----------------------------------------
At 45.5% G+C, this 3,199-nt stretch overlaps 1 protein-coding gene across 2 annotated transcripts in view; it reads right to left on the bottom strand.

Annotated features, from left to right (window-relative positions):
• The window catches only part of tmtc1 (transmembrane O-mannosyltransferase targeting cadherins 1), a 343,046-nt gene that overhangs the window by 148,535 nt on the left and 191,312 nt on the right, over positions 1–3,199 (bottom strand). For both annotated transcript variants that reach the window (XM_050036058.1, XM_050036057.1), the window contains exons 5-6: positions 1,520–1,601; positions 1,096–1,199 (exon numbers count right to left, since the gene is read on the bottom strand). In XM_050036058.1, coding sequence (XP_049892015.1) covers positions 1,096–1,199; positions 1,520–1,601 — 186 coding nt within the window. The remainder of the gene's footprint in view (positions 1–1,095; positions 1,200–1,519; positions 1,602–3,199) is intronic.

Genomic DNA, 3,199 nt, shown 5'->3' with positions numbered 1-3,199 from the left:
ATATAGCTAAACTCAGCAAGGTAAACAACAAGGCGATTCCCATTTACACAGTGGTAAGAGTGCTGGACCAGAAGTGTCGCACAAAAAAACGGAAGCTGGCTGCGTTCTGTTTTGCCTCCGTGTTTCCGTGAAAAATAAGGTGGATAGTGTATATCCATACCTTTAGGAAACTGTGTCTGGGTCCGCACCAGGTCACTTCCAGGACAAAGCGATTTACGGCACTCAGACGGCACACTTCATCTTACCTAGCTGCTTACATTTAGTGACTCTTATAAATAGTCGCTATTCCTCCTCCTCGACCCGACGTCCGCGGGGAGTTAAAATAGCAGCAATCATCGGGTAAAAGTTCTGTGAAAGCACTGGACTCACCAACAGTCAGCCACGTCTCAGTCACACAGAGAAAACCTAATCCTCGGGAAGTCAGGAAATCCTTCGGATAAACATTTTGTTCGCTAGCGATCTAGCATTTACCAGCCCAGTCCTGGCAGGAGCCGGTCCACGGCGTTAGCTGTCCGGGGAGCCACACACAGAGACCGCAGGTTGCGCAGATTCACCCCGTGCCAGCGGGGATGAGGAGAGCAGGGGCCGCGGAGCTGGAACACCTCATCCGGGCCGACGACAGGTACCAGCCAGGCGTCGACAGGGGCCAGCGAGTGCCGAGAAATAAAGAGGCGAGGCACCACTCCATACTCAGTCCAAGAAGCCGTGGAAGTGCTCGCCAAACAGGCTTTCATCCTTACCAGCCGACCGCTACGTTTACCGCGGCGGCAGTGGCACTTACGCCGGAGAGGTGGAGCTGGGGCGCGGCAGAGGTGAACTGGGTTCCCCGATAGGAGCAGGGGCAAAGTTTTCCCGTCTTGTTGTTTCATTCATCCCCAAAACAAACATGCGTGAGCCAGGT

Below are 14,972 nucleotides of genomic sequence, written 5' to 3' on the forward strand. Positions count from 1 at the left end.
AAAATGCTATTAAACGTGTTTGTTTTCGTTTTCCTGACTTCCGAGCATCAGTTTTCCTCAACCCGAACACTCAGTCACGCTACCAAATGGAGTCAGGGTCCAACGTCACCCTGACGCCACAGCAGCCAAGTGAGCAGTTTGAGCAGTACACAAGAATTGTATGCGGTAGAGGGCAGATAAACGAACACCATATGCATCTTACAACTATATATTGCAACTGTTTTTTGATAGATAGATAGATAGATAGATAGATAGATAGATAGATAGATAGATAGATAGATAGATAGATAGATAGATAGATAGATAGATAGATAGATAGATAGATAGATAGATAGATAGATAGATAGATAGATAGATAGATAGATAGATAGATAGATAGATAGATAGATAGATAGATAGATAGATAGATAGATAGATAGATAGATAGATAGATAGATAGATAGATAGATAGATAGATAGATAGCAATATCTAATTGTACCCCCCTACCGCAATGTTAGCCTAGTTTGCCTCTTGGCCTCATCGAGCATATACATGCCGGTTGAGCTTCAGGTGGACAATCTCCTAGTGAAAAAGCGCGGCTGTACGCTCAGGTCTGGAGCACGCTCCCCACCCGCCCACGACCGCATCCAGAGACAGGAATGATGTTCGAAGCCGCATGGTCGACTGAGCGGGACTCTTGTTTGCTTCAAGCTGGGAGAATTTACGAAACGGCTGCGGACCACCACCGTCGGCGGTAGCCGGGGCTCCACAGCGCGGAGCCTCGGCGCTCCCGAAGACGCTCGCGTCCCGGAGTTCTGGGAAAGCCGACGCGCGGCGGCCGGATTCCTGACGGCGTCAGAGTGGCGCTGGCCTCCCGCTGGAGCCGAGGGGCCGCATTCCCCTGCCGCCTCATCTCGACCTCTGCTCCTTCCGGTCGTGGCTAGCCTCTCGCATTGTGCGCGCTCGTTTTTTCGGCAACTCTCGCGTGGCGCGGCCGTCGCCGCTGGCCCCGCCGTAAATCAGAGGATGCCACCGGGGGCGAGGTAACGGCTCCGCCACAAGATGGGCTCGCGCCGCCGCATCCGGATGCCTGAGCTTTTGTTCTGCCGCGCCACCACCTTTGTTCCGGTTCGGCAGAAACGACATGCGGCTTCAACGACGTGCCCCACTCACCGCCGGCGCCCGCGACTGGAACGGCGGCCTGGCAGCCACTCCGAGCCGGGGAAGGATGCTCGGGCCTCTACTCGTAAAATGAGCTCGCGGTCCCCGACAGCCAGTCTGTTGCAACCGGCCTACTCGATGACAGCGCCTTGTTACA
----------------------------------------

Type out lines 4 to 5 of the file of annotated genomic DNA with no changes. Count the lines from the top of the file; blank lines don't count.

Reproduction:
Genomic DNA, 3,199 nt, shown 5'->3' with positions numbered 1-3,199 from the left:
ATATAGCTAAACTCAGCAAGGTAAACAACAAGGCGATTCCCATTTACACAGTGGTAAGAGTGCTGGACCAGAAGTGTCGCACAAAAAAACGGAAGCTGGCTGCGTTCTGTTTTGCCTCCGTGTTTCCGTGAAAAATAAGGTGGATAGTGTATATCCATACCTTTAGGAAACTGTGTCTGGGTCCGCACCAGGTCACTTCCAGGACAAAGCGATTTACGGCACTCAGACGGCACACTTCATCTTACCTAGCTGCTTACATTTAGTGACTCTTATAAATAGTCGCTATTCCTCCTCCTCGACCCGACGTCCGCGGGGAGTTAAAATAGCAGCAATCATCGGGTAAAAGTTCTGTGAAAGCACTGGACTCACCAACAGTCAGCCACGTCTCAGTCACACAGAGAAAACCTAATCCTCGGGAAGTCAGGAAATCCTTCGGATAAACATTTTGTTCGCTAGCGATCTAGCATTTACCAGCCCAGTCCTGGCAGGAGCCGGTCCACGGCGTTAGCTGTCCGGGGAGCCACACACAGAGACCGCAGGTTGCGCAGATTCACCCCGTGCCAGCGGGGATGAGGAGAGCAGGGGCCGCGGAGCTGGAACACCTCATCCGGGCCGACGACAGGTACCAGCCAGGCGTCGACAGGGGCCAGCGAGTGCCGAGAAATAAAGAGGCGAGGCACCACTCCATACTCAGTCCAAGAAGCCGTGGAAGTGCTCGCCAAACAGGCTTTCATCCTTACCAGCCGACCGCTACGTTTACCGCGGCGGCAGTGGCACTTACGCCGGAGAGGTGGAGCTGGGGCGCGGCAGAGGTGAACTGGGTTCCCCGATAGGAGCAGGGGCAAAGTTTTCCCGTCTTGTTGTTTCATTCATCCCCAAAACAAACATGCGTGAGCCAGGT